Prospectus

A document containing company information in connection with a new issue.

Public offering

Shares may be offered to the public at a fixed price in an advertised offer for sale. Those who purchase the shares are said to have subscribed, i.e. it is an offer for subscription.

Return on equity

Indicator of profitability. Determined by dividing net income for the past 12 months by common stockholder equity (adjusted for stock splits). Result is shown as a percentage. Investors use R.O.E. as a measure of how a company is using its money.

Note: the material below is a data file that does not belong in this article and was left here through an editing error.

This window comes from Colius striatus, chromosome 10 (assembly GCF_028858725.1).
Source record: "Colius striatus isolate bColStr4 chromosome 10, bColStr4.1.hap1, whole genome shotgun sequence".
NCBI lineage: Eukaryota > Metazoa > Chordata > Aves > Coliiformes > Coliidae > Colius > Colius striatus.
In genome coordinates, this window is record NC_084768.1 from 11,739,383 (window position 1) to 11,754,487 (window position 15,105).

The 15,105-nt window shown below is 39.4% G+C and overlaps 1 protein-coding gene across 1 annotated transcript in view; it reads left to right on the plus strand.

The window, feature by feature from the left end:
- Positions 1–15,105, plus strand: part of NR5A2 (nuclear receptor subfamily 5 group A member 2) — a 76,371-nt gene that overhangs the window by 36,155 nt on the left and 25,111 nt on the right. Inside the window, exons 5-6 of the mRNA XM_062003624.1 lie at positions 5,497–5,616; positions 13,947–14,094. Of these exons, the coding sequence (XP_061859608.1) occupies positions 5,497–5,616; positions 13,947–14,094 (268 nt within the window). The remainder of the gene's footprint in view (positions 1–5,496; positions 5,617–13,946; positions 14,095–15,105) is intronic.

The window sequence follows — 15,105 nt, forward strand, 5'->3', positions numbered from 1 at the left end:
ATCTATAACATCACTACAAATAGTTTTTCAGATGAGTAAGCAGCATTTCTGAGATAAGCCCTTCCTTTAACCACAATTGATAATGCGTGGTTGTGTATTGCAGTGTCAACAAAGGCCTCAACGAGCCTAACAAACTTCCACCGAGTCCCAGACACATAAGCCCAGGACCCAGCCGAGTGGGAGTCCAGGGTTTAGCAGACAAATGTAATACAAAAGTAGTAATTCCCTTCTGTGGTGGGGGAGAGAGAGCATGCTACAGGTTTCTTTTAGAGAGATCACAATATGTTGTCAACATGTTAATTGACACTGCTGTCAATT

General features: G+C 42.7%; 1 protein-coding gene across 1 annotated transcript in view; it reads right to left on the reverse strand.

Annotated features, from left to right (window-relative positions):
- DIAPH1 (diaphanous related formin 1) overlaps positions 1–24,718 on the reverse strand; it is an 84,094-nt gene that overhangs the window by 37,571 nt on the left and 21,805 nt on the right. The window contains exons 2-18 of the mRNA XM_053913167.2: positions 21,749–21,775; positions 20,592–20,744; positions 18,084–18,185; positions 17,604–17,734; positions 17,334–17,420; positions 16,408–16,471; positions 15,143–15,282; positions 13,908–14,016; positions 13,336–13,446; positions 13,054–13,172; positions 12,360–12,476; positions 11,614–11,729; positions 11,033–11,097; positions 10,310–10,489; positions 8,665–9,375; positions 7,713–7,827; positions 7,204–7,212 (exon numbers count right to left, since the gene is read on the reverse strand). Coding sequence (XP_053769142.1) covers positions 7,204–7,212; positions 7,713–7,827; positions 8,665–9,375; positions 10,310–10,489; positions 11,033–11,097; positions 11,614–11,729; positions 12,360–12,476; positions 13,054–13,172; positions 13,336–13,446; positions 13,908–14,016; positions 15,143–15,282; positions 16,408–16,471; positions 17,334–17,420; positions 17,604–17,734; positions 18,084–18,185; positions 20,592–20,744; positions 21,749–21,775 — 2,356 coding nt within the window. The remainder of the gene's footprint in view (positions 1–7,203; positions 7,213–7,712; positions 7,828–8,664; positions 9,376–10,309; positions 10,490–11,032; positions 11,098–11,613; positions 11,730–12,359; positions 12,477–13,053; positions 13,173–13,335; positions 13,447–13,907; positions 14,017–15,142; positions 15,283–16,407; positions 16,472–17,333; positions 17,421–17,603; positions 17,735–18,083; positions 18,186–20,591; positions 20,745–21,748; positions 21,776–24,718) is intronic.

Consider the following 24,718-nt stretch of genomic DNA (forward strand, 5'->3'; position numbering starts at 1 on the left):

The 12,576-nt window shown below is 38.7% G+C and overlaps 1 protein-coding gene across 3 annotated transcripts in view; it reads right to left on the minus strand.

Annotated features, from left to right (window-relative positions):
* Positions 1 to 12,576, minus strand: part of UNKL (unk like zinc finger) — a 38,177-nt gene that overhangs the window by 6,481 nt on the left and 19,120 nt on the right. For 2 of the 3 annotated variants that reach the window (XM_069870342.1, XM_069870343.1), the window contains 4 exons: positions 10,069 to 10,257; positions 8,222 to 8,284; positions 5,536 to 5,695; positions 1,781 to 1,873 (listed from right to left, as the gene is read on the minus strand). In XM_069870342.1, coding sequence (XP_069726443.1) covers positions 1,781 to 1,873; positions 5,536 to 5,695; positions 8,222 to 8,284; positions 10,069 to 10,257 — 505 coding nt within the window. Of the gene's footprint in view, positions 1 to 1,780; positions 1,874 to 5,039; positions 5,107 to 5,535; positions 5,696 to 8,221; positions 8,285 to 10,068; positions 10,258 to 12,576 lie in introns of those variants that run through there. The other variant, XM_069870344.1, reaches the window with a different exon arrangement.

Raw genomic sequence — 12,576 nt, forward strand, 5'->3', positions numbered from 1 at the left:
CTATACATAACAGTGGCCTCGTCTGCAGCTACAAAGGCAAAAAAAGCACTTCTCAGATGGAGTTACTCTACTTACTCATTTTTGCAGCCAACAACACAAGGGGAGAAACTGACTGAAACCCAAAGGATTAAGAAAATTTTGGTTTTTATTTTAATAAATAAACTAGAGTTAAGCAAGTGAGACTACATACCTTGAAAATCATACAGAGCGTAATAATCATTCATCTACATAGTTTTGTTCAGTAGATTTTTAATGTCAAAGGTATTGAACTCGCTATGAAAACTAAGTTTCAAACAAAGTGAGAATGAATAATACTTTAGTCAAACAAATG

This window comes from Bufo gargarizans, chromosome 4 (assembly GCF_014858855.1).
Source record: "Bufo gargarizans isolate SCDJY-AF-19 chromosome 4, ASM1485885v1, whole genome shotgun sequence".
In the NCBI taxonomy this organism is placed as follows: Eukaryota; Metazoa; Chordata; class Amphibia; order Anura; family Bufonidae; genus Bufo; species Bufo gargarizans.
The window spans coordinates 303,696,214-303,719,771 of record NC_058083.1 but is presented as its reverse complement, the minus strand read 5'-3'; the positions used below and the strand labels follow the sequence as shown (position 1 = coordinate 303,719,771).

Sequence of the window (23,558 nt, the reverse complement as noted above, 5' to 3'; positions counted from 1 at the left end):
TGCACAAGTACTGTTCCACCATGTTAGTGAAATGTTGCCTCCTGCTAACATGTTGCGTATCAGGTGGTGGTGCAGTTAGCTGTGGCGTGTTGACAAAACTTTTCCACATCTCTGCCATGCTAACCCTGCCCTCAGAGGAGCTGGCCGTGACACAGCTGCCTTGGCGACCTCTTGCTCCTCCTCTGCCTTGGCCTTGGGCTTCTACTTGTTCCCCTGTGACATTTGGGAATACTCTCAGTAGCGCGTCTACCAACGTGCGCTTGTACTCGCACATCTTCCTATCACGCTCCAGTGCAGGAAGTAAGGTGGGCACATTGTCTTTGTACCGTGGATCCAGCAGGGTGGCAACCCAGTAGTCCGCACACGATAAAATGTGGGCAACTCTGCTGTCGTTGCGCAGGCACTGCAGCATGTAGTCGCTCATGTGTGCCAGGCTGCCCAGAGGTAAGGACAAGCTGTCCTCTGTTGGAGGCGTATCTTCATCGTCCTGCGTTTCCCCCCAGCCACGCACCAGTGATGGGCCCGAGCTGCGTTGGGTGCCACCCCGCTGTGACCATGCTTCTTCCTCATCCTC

Secondary market

The market where securities are traded after they are initially offered in the primary market. Most trading is done in the secondary market. The New York Stock Exchange, as well as all other stock exchanges, the bond markets, etc., are secondary markets.

Subordinated

Of a liability, ranked below another liability in order of priority for payment.

Time value of money

The concept that currency today is worth more than currency in the future, because money received today can earn interest up until the time the future money is received.

Yield

The percentage rate of return paid on a stock in the form of dividends, or the effective rate of interest paid on a bond.